- "“Power and Light” was something we’d seen written on
the side of a van once on a 50FootWave tour. Like many eloquent things we see written on the sides of vans, it turned up in
a song a few months later. A song which stretched out in both directions, greedily snatching at parts of any other songs it
could find and stuffing them down its throat. It seemed never to be satisfied with the beginnings and endings I handed it,
always eager for more movements, until “Power and Light” was an epic, half-hour piece of piled up pieces. That
poor van has no idea what it wrought just by driving down the highway.
When I played the screechy results by myself, cramming them into demo form and sending them off to my bandmates, now
scattered across the U.S. (I so wished we were still an LA band so that I could have apologetically invited them to the practice
space for an afternoon of gentle thrashing and warm beer), they may have blanched, but they did not let on. They are superheroes,
I saw Rob in California soon afterwards and
asked him if it was even possible to learn a half-hour long song. He grinned and said sweetly, “I already did!”
We recorded this interesting monster with
Mudrock, who is starting to seem a little masochistic in his continued willingness to donate his time to work with noisy,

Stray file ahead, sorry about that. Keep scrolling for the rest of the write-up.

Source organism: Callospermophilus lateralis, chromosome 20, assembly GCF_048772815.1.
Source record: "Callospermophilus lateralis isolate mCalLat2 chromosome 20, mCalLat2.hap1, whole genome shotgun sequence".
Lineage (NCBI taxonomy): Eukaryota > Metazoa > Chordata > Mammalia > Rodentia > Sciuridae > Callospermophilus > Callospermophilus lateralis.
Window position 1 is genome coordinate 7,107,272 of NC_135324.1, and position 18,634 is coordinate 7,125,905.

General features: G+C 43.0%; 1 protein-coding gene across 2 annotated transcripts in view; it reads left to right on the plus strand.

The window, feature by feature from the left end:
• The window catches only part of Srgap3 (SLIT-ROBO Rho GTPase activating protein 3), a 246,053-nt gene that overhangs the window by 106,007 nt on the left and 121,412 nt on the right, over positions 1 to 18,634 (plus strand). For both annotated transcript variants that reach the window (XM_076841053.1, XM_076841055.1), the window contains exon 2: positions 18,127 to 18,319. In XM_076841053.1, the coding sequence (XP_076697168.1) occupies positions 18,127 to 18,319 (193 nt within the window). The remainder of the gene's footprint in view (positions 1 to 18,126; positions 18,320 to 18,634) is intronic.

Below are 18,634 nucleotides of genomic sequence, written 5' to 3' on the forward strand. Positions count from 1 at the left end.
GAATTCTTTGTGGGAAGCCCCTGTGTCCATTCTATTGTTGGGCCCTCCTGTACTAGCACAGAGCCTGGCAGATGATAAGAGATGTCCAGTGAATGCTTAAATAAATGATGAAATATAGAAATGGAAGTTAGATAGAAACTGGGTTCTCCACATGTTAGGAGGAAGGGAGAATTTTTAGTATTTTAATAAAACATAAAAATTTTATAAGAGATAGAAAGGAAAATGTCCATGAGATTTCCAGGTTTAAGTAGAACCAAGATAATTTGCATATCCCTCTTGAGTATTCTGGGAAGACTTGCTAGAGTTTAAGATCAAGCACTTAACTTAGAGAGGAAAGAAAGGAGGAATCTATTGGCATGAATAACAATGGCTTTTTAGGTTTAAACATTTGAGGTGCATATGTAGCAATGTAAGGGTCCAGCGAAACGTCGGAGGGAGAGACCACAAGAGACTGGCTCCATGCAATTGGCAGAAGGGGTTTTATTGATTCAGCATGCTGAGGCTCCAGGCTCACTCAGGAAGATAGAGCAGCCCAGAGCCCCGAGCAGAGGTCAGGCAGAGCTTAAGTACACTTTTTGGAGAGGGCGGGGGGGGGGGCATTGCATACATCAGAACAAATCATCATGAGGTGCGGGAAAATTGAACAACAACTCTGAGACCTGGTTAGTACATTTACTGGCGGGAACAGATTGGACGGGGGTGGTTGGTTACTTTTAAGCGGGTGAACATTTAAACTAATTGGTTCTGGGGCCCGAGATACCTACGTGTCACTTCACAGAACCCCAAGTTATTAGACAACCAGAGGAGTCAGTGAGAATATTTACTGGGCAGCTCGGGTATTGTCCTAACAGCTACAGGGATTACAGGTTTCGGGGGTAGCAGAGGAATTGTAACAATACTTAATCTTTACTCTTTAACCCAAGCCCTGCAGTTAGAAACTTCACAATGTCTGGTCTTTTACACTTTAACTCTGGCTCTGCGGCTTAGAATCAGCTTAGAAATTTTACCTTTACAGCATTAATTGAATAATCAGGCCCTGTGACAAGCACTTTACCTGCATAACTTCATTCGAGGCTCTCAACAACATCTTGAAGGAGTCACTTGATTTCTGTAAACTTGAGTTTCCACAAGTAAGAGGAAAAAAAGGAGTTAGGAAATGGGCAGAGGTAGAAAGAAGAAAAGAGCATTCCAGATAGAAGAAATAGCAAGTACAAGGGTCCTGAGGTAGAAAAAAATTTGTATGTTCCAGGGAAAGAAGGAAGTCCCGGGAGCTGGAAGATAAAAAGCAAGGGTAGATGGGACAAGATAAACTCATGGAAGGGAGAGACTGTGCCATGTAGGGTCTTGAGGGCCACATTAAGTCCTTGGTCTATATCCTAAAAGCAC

broke 50FootWave. He even gave us the apartment upstairs to live in during the session, ensuring that we would eat, sleep
and breathe Power+Light for the duration.
He also gave us Victor Lawrence,
a dear creature who plays achingly beautiful cello. Victor’s parts make these gritty songs heartbreaking, for which
I am forever indebted.
The first thing you notice
when you enter Mudrock’s Highland Park studio in Los Angeles is a mannequin head wearing a surgical mask with wires
coming out of the back of its scalp. I found it wildly off-putting and wondered (privately) if Mud wasn’t actually a
little sado-masochistic after all.
“Her name is Beatrice,”
said Mud, “she’s a mike. You’re gonna love her.”
“I will not love that,” I answered, stepping away from it, but unable to tear my eyes away from its dead
“You will,” he said. “Trust
I didn’t trust Mud then, but I trust
him now, because I do love Beatrice. She is an amazing microphone and her unblinking calm saw me through many a gut-wrenching
vocal. I sang to her, mostly, and she took it gracefully. She didn’t seem to mind the screaming or even the endless
leads I played, Mud crawling around on the floor, pressing his hands into foot pedals chosen from his sleek, enviable and
totally indecipherable collection of Japanese guitar effects.
Beatrice didn’t flinch when Bernie’s bass cab shook the building, or when Rob’s godless pounding
almost flattened it. She merely accepted the sounds and laid them down, adding her own personal tweak: a bizarre combination
of transistor and room. She looks like she may have seen a coupla hard days, too, which adds to her depth, makes her expression
seem serene rather than blank.
Or maybe I’m projecting.
‘Cause Mud was right; Beatrice is lovely. Which is why she graces the cover of Power+Light, brilliantly photographed
by L. Fletcher and artfully coalesced into an LP sleeve by David Narcizo.
We did eat, sleep and breathe Power+Light, or we would have if we’d taken time away from playing to do things
like eat, sleep and breathe. It seemed more important to serve this greedy, forever-long song and give it the world it had
asked us for when its van whizzed past ours on the highway so many tours ago.